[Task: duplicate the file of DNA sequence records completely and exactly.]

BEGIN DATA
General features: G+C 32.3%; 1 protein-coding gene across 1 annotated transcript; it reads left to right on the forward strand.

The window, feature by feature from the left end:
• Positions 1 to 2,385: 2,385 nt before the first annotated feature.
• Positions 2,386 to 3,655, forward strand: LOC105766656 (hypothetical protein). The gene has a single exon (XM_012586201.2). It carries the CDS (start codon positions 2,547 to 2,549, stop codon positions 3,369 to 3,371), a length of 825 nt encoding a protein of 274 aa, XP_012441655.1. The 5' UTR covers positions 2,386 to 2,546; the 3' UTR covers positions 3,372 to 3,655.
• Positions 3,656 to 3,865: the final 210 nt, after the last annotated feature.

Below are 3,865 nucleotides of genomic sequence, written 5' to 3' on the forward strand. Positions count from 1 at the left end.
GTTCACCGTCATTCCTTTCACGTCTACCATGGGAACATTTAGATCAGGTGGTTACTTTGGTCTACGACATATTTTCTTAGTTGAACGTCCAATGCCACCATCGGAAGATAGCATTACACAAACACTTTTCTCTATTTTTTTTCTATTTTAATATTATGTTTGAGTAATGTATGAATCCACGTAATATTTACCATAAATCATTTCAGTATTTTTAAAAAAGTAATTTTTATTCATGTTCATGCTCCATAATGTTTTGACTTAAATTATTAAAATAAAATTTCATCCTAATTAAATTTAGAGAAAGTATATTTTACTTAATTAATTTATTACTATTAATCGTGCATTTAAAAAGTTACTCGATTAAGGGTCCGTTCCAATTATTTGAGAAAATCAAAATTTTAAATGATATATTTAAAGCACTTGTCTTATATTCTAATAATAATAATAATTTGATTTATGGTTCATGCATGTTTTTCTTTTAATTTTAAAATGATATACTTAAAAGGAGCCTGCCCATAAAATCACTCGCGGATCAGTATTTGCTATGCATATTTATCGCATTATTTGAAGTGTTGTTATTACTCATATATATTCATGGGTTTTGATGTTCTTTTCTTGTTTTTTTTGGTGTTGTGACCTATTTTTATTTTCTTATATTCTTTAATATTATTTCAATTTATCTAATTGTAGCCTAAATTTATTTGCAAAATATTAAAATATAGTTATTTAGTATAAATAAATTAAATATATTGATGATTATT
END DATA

General features: G+C 32.3%; 1 protein-coding gene across 1 annotated transcript; it reads left to right on the forward strand.

The window, feature by feature from the left end:
• Positions 1 to 2,385: 2,385 nt before the first annotated feature.
• Positions 2,386 to 3,655, forward strand: LOC105766656 (hypothetical protein). The gene has a single exon (XM_012586201.2). It carries the CDS (start codon positions 2,547 to 2,549, stop codon positions 3,369 to 3,371), a length of 825 nt encoding a protein of 274 aa, XP_012441655.1. The 5' UTR covers positions 2,386 to 2,546; the 3' UTR covers positions 3,372 to 3,655.
• Positions 3,656 to 3,865: the final 210 nt, after the last annotated feature.

Below are 3,865 nucleotides of genomic sequence, written 5' to 3' on the forward strand. Positions count from 1 at the left end.
GTTCACCGTCATTCCTTTCACGTCTACCATGGGAACATTTAGATCAGGTGGTTACTTTGGTCTACGACATATTTTCTTAGTTGAACGTCCAATGCCACCATCGGAAGATAGCATTACACAAACACTTTTCTCTATTTTTTTTCTATTTTAATATTATGTTTGAGTAATGTATGAATCCACGTAATATTTACCATAAATCATTTCAGTATTTTTAAAAAAGTAATTTTTATTCATGTTCATGCTCCATAATGTTTTGACTTAAATTATTAAAATAAAATTTCATCCTAATTAAATTTAGAGAAAGTATATTTTACTTAATTAATTTATTACTATTAATCGTGCATTTAAAAAGTTACTCGATTAAGGGTCCGTTCCAATTATTTGAGAAAATCAAAATTTTAAATGATATATTTAAAGCACTTGTCTTATATTCTAATAATAATAATAATTTGATTTATGGTTCATGCATGTTTTTCTTTTAATTTTAAAATGATATACTTAAAAGGAGCCTGCCCATAAAATCACTCGCGGATCAGTATTTGCTATGCATATTTATCGCATTATTTGAAGTGTTGTTATTACTCATATATATTCATGGGTTTTGATGTTCTTTTCTTGTTTTTTTTGGTGTTGTGACCTATTTTTATTTTCTTATATTCTTTAATATTATTTCAATTTATCTAATTGTAGCCTAAATTTATTTGCAAAATATTAAAATATAGTTATTTAGTATAAATAAATTAAATATATTGATGATTATT